Library Interface Versioning in Solaris and Linux

Abstract

Shared libraries in Solaris and Linux use a versioning technique which allows the link editor to record an application’s dependency on a particular release level of the library. The versioning mechanism operates at the level of the library’s GLOBAL symbol names—a finer granularity than simply associating a version number with the library itself. In Solaris, this mechanism has also been used to provide a means for the system-supplied shared libraries to define their application interface: to declare specifically which of their symbols are intended for application use (and are stable from one release to the next), and which are internal to the system’s implementation (and hence subject to incompatible change). This paper describes the library symbol-versioning technology in Linux and Solaris, the ways in which it is used to support upward compatibility for existing compiled applications from one release of Solaris to the next, and the potential for similar mechanisms to be applied in Linux versioned shared libraries.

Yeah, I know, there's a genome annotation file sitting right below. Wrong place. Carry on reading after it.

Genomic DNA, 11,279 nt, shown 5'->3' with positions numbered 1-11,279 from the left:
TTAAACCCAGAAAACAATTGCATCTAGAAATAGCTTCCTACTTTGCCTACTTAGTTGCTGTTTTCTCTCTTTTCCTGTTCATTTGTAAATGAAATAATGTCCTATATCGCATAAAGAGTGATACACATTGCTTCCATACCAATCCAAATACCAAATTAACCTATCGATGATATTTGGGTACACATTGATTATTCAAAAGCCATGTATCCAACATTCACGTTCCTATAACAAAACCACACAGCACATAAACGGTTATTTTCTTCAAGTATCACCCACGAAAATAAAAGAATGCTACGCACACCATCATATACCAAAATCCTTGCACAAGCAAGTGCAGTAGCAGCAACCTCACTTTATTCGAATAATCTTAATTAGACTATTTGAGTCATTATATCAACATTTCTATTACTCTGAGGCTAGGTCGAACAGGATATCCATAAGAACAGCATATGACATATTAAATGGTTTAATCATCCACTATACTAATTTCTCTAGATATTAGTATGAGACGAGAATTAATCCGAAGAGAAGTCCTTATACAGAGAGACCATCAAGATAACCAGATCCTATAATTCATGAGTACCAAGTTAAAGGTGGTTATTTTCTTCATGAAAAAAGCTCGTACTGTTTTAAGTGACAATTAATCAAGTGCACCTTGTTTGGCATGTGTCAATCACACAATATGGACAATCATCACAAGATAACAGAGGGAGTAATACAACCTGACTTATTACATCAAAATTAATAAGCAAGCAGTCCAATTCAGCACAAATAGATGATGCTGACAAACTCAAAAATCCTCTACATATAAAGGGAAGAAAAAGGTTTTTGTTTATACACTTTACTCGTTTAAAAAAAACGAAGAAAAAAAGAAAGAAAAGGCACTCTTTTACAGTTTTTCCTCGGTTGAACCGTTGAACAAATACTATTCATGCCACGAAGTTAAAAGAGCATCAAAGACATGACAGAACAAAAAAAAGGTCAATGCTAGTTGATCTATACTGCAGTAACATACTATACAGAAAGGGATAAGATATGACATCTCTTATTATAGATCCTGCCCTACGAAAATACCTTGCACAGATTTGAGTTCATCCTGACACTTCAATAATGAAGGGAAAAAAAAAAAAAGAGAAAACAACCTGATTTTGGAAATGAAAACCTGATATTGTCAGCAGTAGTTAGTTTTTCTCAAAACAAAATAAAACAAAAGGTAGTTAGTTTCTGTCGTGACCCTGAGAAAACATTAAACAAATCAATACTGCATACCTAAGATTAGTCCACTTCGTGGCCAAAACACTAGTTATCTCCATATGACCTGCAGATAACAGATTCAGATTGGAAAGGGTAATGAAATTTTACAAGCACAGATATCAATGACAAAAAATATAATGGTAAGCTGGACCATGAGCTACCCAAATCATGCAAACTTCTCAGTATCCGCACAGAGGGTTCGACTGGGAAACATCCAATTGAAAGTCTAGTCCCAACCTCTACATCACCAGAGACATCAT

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Cite this paper

@inproceedings{Brown2000LibraryIV, title={Library Interface Versioning in Solaris and Linux}, author={David J. Brown and Karl Runge}, booktitle={Annual Linux Showcase & Conference}, year={2000} }